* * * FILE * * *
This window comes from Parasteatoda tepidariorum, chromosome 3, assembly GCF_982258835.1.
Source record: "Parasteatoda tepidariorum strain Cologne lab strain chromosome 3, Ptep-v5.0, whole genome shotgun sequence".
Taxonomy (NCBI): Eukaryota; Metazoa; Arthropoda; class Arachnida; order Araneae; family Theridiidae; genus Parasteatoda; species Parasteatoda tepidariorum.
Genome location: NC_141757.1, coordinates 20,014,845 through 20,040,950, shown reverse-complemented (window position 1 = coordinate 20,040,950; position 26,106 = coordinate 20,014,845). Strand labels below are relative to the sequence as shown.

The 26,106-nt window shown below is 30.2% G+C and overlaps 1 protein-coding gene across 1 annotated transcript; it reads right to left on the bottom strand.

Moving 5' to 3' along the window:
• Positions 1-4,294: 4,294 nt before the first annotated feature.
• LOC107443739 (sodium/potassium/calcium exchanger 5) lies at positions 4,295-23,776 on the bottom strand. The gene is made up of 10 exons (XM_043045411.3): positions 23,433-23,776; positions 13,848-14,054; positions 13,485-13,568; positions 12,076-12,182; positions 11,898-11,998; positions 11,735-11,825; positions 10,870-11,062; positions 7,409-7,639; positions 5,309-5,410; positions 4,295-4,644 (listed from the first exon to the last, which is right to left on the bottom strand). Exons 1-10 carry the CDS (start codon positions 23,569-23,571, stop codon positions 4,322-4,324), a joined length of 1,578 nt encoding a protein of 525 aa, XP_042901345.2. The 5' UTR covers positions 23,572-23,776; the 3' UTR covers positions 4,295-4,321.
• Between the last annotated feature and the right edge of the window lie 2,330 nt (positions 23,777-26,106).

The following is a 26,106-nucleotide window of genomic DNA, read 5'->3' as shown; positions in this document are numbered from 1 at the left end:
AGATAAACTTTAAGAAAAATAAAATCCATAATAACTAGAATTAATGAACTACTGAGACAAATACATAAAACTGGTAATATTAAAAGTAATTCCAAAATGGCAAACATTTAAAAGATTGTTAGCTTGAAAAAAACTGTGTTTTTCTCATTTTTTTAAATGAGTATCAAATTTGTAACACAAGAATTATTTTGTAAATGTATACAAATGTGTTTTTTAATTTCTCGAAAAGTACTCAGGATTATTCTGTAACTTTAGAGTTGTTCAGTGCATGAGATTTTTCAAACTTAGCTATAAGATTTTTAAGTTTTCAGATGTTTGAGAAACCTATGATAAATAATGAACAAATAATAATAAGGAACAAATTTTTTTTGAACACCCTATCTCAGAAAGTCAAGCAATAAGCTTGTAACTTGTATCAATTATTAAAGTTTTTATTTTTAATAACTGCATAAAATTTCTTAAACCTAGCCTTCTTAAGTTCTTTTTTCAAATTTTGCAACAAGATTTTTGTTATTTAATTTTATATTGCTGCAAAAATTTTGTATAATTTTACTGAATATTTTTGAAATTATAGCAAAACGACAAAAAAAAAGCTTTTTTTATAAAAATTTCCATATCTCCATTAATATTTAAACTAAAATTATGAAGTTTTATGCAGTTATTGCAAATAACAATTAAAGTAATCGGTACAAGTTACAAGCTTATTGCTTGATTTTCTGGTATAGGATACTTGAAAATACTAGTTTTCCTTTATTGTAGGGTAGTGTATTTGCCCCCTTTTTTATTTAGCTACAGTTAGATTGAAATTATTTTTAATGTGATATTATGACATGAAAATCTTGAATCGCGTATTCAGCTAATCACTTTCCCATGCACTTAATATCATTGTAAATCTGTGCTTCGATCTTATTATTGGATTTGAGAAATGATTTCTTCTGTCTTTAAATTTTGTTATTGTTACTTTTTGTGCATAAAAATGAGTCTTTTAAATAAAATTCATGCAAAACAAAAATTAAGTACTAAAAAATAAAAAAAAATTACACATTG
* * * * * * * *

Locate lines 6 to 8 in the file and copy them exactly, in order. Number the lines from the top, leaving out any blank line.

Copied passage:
Moving 5' to 3' along the window:
• Positions 1-4,294: 4,294 nt before the first annotated feature.
• LOC107443739 (sodium/potassium/calcium exchanger 5) lies at positions 4,295-23,776 on the bottom strand. The gene is made up of 10 exons (XM_043045411.3): positions 23,433-23,776; positions 13,848-14,054; positions 13,485-13,568; positions 12,076-12,182; positions 11,898-11,998; positions 11,735-11,825; positions 10,870-11,062; positions 7,409-7,639; positions 5,309-5,410; positions 4,295-4,644 (listed from the first exon to the last, which is right to left on the bottom strand). Exons 1-10 carry the CDS (start codon positions 23,569-23,571, stop codon positions 4,322-4,324), a joined length of 1,578 nt encoding a protein of 525 aa, XP_042901345.2. The 5' UTR covers positions 23,572-23,776; the 3' UTR covers positions 4,295-4,321.